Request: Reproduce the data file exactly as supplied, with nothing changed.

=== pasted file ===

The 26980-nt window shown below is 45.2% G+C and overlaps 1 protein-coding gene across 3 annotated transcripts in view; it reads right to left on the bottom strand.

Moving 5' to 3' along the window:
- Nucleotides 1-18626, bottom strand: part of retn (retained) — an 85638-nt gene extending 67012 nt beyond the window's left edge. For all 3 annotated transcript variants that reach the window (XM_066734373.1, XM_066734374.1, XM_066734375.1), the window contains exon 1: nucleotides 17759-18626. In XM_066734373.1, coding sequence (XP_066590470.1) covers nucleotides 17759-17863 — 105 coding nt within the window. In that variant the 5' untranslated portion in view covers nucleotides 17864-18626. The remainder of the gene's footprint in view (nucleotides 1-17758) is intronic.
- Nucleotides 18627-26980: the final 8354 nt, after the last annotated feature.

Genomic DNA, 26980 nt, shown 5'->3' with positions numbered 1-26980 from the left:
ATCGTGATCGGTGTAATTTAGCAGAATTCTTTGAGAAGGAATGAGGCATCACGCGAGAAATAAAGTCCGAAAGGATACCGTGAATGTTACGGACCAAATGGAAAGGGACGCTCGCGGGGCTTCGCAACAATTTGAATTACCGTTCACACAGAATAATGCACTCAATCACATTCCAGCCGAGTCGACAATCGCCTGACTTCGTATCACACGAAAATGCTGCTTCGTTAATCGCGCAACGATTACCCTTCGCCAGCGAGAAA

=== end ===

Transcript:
The 26980-nt window shown below is 45.2% G+C and overlaps 1 protein-coding gene across 3 annotated transcripts in view; it reads right to left on the bottom strand.

Moving 5' to 3' along the window:
- Nucleotides 1-18626, bottom strand: part of retn (retained) — an 85638-nt gene extending 67012 nt beyond the window's left edge. For all 3 annotated transcript variants that reach the window (XM_066734373.1, XM_066734374.1, XM_066734375.1), the window contains exon 1: nucleotides 17759-18626. In XM_066734373.1, coding sequence (XP_066590470.1) covers nucleotides 17759-17863 — 105 coding nt within the window. In that variant the 5' untranslated portion in view covers nucleotides 17864-18626. The remainder of the gene's footprint in view (nucleotides 1-17758) is intronic.
- Nucleotides 18627-26980: the final 8354 nt, after the last annotated feature.

Genomic DNA, 26980 nt, shown 5'->3' with positions numbered 1-26980 from the left:
ATCGTGATCGGTGTAATTTAGCAGAATTCTTTGAGAAGGAATGAGGCATCACGCGAGAAATAAAGTCCGAAAGGATACCGTGAATGTTACGGACCAAATGGAAAGGGACGCTCGCGGGGCTTCGCAACAATTTGAATTACCGTTCACACAGAATAATGCACTCAATCACATTCCAGCCGAGTCGACAATCGCCTGACTTCGTATCACACGAAAATGCTGCTTCGTTAATCGCGCAACGATTACCCTTCGCCAGCGAGAAA